Mitt Romney’s much-briefed foreign policy speech yesterday was a brilliant piece of sleight of hand. As with his debate performance on domestic policy last week, its main purpose was to position him against the whackier fringes of his party as a classically guided centre-Right Republican – internationalist, pro-free trade, and pragmatic – rather than to take on President Obama’s policies. To see this, you only really have to look at one phrase: “I will deepen our critical cooperation with our partners in the Gulf.” Who are America’s partners in the Gulf? Well, the ones he means are Saudi Arabia, provider of American oil, Qatar, home to Centcom, and Bahrain, home to the Fifth Fleet.See why he wasn’t a bit more specific? “I will deepen our critical co-operation with Wahhabi Islamist autocracy Saudi Arabia, Qatar, which is now home to Hamas and the only Gulf state to have positive relations with Iran, and Bahrain, which sent in the army to stop the Arab Spring spreading there.” Hmm, that formulation wouldn’t have quite the same ring of neo-con, democracy-promoting idealism about America “supporting friends who shared our values” that he mentioned elsewhere in his speech. Many of Mr Romney’s backers don’t have much time for such countries, with their longstanding connections to political Islam. But these countries are the post-war lynchpins of American policy in the Middle East, and Republicans have traditionally accepted that without doing overmuch to see whether they really are craving, as Mr Romney suggests, “more of our moral support, more of our assistance in building free societies”. That’s going to continue under a President Romney, make no mistake, no less than it did under the supposedly “pro-Muslim” President Obama. Mr Obama’s first Middle East visit was to Riyadh, and I reckon Mr Romney’s would be too.
The Right (like the Left, it has to be said) has been deeply split about the whole Arab Spring. The far more important and heavily flagged aspect of the speech concerned a throwaway line on Syria, which was promoted widely as him saying he would, unlike Mr Obama, arm the rebels. He said no such thing. He said: “I will work with our partners to identify and organise those members of the opposition who share our values and ensure they obtain the arms they need to defeat Assad’s tanks, helicopters, and fighter jets.” That could mean – and if it doesn’t, why did he not say so? – that he supports the current policy of supporting, encouraging, and guiding Saudi Arabia, Qatar and Turkey as they arm the rebels. One advance he may be making is exactly the one that severely alarms, again, the anti-Islamist lobby: he hints that he will allow the provision of anti-aircraft missiles and other heavier armaments, which the administration currently prevents because it fears they will fall into the revolution’s many Islamist hands, and that the “mistakes” of the Afghan campaign in the Eighties will be repeated.
And so on. Mr Romney attacks Mr Obama’s exit from Afghanistan, but doesn’t promise to keep troops on the ground any longer. He will “weigh” the advice of commanders on the ground – would any president admit to dismissing it out of hand? – but does not promise to follow it if they say that the troops must stay. Likewise, he rails against Iran’s growing involvement in Iraq without promising to do anything about it, and against Iran’s nuclear programme without threatening anything specific other than more of the same Obama sanctions. Mr Romney is thus promising to maintain the broad consensus of American foreign policy over the years in the face of calls for radical change. If he intends to go all George W Bush, he gives no indication of it.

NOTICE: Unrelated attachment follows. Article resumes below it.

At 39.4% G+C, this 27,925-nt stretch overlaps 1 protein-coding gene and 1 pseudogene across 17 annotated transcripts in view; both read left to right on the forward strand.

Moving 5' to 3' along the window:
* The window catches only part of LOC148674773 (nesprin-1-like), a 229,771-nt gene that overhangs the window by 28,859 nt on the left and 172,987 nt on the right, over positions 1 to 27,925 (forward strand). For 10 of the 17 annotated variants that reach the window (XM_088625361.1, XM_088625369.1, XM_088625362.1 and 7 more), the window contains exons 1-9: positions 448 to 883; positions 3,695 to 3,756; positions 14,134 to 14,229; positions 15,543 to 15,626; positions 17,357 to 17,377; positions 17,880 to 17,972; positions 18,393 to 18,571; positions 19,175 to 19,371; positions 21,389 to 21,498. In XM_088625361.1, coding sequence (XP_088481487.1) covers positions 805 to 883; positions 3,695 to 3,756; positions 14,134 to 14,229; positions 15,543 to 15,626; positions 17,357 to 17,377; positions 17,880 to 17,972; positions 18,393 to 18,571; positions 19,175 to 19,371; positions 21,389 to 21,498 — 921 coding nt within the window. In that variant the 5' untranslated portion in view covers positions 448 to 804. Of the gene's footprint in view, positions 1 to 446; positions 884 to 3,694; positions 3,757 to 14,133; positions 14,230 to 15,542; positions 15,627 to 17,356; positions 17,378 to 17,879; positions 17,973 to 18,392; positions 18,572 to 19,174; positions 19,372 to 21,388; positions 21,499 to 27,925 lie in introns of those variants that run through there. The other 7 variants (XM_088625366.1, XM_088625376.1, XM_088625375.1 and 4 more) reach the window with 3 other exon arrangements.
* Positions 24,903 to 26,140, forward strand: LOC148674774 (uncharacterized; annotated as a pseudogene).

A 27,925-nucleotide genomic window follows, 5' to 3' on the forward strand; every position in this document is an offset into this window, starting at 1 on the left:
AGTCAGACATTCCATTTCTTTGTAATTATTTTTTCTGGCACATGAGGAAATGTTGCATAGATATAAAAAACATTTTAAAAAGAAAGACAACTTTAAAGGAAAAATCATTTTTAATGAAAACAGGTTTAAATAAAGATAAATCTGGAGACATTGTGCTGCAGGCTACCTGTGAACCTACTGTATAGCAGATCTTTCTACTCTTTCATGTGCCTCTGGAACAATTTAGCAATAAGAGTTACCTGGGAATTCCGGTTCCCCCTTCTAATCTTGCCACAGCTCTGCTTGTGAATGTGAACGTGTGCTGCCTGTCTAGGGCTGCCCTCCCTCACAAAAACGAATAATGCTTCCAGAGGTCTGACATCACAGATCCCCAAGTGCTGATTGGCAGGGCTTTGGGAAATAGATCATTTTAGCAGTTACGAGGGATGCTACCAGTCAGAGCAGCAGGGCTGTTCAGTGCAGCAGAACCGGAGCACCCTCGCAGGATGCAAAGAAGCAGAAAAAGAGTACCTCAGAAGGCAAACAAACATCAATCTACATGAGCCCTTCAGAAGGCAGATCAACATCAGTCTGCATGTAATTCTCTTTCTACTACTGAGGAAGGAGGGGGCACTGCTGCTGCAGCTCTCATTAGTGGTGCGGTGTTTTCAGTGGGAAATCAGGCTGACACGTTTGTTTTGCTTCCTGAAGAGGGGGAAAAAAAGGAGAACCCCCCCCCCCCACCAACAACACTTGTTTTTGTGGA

And on one key question he has backslid even further into conventional Republican territory. Disappeared from the speech like a pro-Dalai Lama demonstrator in Beijing was any significant mention of China other than in the one context where Mr Obama’s position has been unimpeachably hawkish – supporting Asian democracies against China’s feared expansionism. There was no mention of Mr Romney’s threat to have China declared a “currency manipulator” on his first day in office: that drew a sharp rebuke from Henry Kissinger, the Republican who did more than anyone else to create modern America-China relations and whom few Republicans dare to ignore. Nope, forget the China-bashing hawks: free trade with China will continue under Mr Romney as it has done under his successors, whatever the complaints about American jobs being lost.
The odd thing is that Mr Romney had one huge weapon with which to beat Mr Obama. He referred to it briefly: the death of Chris Stevens, US ambassador to Libya. It is now clear that Mr Stevens and his team repeatedly begged for more security, but actually had it reduced by the State Department. This was after militant groups attempted to assassinate the British ambassador. Let’s say that again: the State Department withdrew security from a US ambassador who feared attack by militants, and he was then killed by militants. The administration then basically misled the public for a week over what happened, to cover up its mistake, saying that a protest had got out of hand (a protest which no witness claimed to have seen) rather than admitting that the militants Mr Stevens feared would attack him had indeed done so.
In Britain, someone’s head would surely have rolled by now. And Mr Romney’s position? “Americans are asking how this happened, how the threats we face have grown so much worse, and what this calls on America to do,” he said, and then daringly replied: “These are the right questions. And I have come here today to offer a larger perspective.”
All one can assume is that Mr Romney is keeping to what appears to be another long-standing foreign policy tradition: that no-one should really be held responsible for cock-ups abroad.
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